Title: The Long Way to a Small Angry Planet by Becky Chambers
Publisher: Hodder & Stoughton
Publication date: 13 August 2015
Genre: Science fiction | Adult
Page count: 404 pages
Rating: 5 out of 5 stars
Synopsis: Follow a motley crew on an exciting journey through space—and one adventurous young explorer who discovers the meaning of family in the far reaches of the universe—in this light-hearted debut space opera from a rising sci-fi star.
Rosemary Harper doesn’t expect much when she joins the crew of the aging Wayfarer. While the patched-up ship has seen better days, it offers her a bed, a chance to explore the far-off corners of the galaxy, and most importantly, some distance from her past. An introspective young woman who learned early to keep to herself, she’s never met anyone remotely like the ship’s diverse crew, including Sissix, the exotic reptilian pilot, chatty engineers Kizzy and Jenks who keep the ship running, and Ashby, their noble captain.
Life aboard the Wayfarer is chaotic and crazy—exactly what Rosemary wants. It’s also about to get extremely dangerous when the crew is offered the job of a lifetime. Tunneling wormholes through space to a distant planet is definitely lucrative and will keep them comfortable for years. But risking her life wasn’t part of the plan. In the far reaches of deep space, the tiny Wayfarer crew will confront a host of unexpected mishaps and thrilling adventures that force them to depend on each other. To survive, Rosemary’s got to learn how to rely on this assortment of oddballs—an experience that teaches her about love and trust, and that having a family isn’t necessarily the worst thing in the universe.
Oh my gosh I cannot even begin to put into words how much I adored this book and every single character in it. I didn’t think I could ever read another sci-fi book I loved as much as Do You Dream of Terra-Two, let alone read one just a few weeks later which is just as good, if not better.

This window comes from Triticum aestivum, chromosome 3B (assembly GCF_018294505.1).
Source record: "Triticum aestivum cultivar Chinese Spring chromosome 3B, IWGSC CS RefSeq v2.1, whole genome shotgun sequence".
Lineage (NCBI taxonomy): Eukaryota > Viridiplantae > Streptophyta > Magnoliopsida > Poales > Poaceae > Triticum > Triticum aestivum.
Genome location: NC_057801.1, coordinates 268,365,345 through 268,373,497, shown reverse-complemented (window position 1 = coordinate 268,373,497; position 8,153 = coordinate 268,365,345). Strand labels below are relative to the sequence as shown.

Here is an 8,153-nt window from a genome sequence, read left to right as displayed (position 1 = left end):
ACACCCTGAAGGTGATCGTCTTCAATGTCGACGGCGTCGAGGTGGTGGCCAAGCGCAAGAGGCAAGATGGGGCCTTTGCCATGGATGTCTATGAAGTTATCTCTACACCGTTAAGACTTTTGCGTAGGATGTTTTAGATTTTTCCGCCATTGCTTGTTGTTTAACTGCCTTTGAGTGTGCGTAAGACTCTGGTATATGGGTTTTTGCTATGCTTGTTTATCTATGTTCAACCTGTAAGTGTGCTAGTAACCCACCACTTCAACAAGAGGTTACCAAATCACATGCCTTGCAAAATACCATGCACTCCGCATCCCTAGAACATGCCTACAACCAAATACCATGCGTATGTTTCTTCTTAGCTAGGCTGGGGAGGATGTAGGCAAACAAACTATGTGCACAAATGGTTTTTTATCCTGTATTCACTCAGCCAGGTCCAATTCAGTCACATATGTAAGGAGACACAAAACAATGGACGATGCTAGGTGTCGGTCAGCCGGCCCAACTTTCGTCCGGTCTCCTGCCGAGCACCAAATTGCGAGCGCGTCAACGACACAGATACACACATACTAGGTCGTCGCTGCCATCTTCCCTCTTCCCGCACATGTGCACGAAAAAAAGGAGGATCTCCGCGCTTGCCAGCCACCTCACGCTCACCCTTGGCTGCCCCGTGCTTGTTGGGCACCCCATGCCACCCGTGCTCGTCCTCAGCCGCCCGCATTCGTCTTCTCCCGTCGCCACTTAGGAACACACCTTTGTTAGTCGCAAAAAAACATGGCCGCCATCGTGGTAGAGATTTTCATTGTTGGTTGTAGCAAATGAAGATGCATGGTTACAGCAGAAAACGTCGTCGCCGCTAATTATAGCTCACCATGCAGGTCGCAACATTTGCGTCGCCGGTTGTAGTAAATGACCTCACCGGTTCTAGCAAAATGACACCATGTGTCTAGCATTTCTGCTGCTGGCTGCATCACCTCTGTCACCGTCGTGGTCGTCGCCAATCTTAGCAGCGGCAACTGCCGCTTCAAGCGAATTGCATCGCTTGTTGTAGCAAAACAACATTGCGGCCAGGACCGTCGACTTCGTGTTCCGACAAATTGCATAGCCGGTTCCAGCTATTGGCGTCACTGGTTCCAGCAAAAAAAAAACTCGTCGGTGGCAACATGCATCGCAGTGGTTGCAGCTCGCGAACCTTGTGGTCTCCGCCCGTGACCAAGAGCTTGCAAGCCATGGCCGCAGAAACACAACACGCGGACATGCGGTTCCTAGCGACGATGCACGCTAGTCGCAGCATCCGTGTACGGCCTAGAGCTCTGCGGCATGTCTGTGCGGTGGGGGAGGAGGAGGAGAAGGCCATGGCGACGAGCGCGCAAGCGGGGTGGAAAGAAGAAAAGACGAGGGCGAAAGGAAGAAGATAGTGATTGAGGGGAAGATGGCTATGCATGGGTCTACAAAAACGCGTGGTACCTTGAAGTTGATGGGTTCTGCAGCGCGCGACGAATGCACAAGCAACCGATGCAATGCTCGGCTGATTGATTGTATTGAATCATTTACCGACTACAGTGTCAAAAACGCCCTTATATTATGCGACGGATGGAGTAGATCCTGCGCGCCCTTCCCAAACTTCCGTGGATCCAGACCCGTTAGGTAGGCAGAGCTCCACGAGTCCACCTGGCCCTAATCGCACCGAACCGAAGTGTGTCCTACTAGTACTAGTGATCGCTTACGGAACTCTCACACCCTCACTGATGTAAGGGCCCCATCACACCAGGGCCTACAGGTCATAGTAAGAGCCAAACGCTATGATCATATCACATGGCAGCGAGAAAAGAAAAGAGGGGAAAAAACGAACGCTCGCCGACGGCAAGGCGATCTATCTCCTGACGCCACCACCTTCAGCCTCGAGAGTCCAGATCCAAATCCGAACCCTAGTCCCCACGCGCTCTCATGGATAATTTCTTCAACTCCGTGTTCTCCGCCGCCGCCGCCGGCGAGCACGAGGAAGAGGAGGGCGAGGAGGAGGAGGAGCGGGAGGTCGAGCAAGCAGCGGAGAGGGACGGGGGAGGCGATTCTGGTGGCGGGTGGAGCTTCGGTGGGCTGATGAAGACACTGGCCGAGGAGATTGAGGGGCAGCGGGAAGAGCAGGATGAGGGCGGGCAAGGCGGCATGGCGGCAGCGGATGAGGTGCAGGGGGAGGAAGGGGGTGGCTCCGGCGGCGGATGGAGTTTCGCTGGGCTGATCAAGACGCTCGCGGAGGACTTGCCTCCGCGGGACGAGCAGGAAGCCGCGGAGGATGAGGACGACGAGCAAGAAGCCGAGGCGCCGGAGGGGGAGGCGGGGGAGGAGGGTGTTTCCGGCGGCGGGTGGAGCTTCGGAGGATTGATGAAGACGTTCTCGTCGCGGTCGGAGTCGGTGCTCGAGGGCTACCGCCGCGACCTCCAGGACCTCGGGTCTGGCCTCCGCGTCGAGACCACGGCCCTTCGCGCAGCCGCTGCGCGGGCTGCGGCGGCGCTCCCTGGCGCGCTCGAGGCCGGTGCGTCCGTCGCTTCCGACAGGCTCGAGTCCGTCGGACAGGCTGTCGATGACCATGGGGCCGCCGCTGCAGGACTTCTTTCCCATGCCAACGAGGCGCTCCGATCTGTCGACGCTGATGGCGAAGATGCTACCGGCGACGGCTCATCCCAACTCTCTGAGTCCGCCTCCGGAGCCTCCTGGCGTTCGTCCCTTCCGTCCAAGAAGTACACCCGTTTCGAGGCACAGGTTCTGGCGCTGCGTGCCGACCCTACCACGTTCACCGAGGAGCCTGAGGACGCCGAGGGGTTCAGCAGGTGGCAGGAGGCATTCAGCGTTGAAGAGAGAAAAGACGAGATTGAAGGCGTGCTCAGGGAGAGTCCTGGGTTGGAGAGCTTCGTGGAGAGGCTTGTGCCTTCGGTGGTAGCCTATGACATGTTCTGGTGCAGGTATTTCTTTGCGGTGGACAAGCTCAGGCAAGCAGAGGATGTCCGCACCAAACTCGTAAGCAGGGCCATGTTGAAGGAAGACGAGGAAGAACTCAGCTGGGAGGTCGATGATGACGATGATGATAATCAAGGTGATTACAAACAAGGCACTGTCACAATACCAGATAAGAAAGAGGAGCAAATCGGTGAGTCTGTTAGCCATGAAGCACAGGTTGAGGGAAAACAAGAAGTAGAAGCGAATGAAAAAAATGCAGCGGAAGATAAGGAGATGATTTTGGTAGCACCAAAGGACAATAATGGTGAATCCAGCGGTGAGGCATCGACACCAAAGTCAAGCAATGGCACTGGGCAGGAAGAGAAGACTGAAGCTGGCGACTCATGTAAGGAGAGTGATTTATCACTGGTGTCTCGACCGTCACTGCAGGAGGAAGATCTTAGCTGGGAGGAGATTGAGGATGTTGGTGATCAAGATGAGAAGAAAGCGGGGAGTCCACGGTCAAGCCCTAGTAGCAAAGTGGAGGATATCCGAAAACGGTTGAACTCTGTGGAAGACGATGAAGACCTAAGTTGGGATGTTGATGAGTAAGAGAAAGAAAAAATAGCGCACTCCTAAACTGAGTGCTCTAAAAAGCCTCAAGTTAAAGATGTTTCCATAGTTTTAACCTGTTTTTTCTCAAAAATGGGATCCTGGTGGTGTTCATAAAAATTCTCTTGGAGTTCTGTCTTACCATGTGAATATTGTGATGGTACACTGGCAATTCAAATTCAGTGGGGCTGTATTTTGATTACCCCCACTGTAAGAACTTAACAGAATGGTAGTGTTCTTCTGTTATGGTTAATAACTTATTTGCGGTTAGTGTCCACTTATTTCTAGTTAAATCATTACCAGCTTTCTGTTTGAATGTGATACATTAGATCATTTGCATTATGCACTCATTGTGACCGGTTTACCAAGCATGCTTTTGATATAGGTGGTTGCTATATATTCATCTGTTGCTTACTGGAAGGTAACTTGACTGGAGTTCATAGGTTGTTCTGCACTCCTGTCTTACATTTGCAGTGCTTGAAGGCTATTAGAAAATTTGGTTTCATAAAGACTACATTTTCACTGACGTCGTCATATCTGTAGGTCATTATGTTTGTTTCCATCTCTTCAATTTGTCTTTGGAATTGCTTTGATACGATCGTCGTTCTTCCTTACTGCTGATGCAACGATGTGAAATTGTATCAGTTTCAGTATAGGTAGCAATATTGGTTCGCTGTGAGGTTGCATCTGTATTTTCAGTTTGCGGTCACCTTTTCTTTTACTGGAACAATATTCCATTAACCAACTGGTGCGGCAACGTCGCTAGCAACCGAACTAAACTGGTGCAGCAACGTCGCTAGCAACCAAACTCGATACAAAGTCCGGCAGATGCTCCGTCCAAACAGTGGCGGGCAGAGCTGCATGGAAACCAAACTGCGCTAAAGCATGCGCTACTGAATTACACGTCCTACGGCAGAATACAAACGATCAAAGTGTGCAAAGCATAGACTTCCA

I’m sure most of you reading this are probably already aware of Becky Chambers’ Wayfarers series. Becky first self-published and was then picked up by a traditional publisher, with A Long Way to a Small Angry Planet being republished in 2015. This was another book I picked up during my time in the UK and since I’ve really been enjoying sci-fi recently, I definitely wanted something like this to pick me back up after finishing the not-so-lighthearted Rosewater.
The Long Way to a Small Angry Planet follows the spaceship Wayfarer, a tunnelling ship which travels space and ‘punches’ holes to create tunnels for other ships to travel along. ALWTOSAP is set in the future, after humans have had to leave Earth and take to the skies. As they travelled across the universe to find a place to live, they met other species living in the universe, joining the Galactic Commons.
The crew of the Wayfarer are a mixed-species group of indviduals who create ‘tunnels’ between one point in space and another, allowing for quick travel between two locations. The ship has been hired to go into a warzone to create a tunnel near a planet belonging to the newly-allied species, the Toremi. And so begins the journey.